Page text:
Where to view the solar storm on Monday evening

Early Tuesday morning, residents of the far northern United States will be given another opportunity to witness the mesmerizing spectacle of the aurora borealis.

According to the National Oceanic and Atmospheric Association (NOAA), the sun’s barrage of charged particles may induce captivating light displays in the skies over Wisconsin, Minnesota, Michigan, Maine, and upstate New York.

The chances of witnessing the aurora are approximately between 30 percent and 50 percent, with the highest probability in the northernmost areas. The optimal time to catch a glimpse of the aurora is expected to be around 3:15 a.m. EDT.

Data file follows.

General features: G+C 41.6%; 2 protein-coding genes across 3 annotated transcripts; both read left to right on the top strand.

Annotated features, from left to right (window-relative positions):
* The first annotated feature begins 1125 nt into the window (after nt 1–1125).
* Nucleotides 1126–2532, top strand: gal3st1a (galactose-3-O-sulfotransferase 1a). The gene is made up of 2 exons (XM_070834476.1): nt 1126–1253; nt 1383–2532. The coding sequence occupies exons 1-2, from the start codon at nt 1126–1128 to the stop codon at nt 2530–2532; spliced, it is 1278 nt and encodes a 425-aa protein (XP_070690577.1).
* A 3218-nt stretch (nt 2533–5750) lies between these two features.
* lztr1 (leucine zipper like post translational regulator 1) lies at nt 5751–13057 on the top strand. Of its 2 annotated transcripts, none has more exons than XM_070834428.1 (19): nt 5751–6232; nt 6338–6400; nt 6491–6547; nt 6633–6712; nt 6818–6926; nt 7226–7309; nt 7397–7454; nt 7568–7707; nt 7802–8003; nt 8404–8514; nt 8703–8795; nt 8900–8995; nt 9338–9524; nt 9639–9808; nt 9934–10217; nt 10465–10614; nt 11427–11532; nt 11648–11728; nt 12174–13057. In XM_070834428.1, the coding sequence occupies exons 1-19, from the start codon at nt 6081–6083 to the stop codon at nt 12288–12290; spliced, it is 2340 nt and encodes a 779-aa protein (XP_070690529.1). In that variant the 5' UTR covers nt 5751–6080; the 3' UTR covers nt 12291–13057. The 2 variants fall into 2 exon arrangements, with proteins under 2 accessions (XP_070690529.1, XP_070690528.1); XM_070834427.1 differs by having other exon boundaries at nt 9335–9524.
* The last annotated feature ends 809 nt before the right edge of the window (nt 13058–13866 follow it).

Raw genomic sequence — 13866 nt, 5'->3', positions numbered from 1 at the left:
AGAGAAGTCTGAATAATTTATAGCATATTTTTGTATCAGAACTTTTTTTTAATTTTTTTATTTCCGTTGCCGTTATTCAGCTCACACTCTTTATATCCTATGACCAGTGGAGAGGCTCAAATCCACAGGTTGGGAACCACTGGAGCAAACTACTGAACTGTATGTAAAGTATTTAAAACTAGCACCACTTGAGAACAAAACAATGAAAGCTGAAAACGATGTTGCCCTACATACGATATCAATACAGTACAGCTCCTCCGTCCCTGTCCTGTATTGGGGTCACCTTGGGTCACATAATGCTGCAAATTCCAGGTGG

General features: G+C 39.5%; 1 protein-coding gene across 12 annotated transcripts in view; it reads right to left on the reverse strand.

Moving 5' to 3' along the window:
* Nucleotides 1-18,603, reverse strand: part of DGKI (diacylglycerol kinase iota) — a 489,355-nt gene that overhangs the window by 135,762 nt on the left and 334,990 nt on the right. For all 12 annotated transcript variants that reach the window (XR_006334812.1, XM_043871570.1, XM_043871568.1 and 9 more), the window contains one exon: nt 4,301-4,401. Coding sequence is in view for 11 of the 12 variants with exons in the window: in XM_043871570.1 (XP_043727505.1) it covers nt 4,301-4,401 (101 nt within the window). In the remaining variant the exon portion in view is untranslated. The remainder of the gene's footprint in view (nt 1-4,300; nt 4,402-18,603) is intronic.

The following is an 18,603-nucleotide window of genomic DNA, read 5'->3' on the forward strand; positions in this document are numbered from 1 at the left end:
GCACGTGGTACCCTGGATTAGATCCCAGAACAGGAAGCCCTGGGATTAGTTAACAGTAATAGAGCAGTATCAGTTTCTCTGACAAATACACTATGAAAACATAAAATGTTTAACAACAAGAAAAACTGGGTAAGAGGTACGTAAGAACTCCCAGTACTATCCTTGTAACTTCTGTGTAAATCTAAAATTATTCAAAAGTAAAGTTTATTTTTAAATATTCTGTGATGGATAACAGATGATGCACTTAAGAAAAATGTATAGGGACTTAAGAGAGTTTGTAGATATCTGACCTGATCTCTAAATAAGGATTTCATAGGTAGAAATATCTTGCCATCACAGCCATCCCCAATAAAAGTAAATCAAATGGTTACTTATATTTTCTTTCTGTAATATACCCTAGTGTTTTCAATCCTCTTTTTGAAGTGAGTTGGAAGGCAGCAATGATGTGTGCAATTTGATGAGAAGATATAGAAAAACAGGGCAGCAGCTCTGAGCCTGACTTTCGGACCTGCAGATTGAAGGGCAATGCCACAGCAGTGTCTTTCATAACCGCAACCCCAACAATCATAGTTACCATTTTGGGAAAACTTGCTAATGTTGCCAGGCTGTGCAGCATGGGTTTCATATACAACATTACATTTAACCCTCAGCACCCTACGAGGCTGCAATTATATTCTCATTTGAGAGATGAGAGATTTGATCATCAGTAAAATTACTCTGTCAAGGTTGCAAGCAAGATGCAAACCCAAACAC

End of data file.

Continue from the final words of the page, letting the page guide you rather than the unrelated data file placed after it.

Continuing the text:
If you’re located further south, there’s a chance you can capture glimpses of the mesmerizing aurora by simply holding your phone up to the sky and snapping some pictures.

Witnessing the tail end of the biggest geomagnetic storm in two decades is a once-in-a-lifetime experience for those fortunate enough to see the northern lights. According to The Hill, this phenomenon occurs when charged particles from beneath the surface of the sun interact with the Earth’s magnetic field.

According to NOAA, the ongoing storms may cause temporary blackouts of high frequency radio signals and interfere with radio, satellite, and GPS communications on Monday afternoon. While the impacts are not expected to be severe, it is important to be aware of potential disruptions in these communication systems.

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MBS Staff
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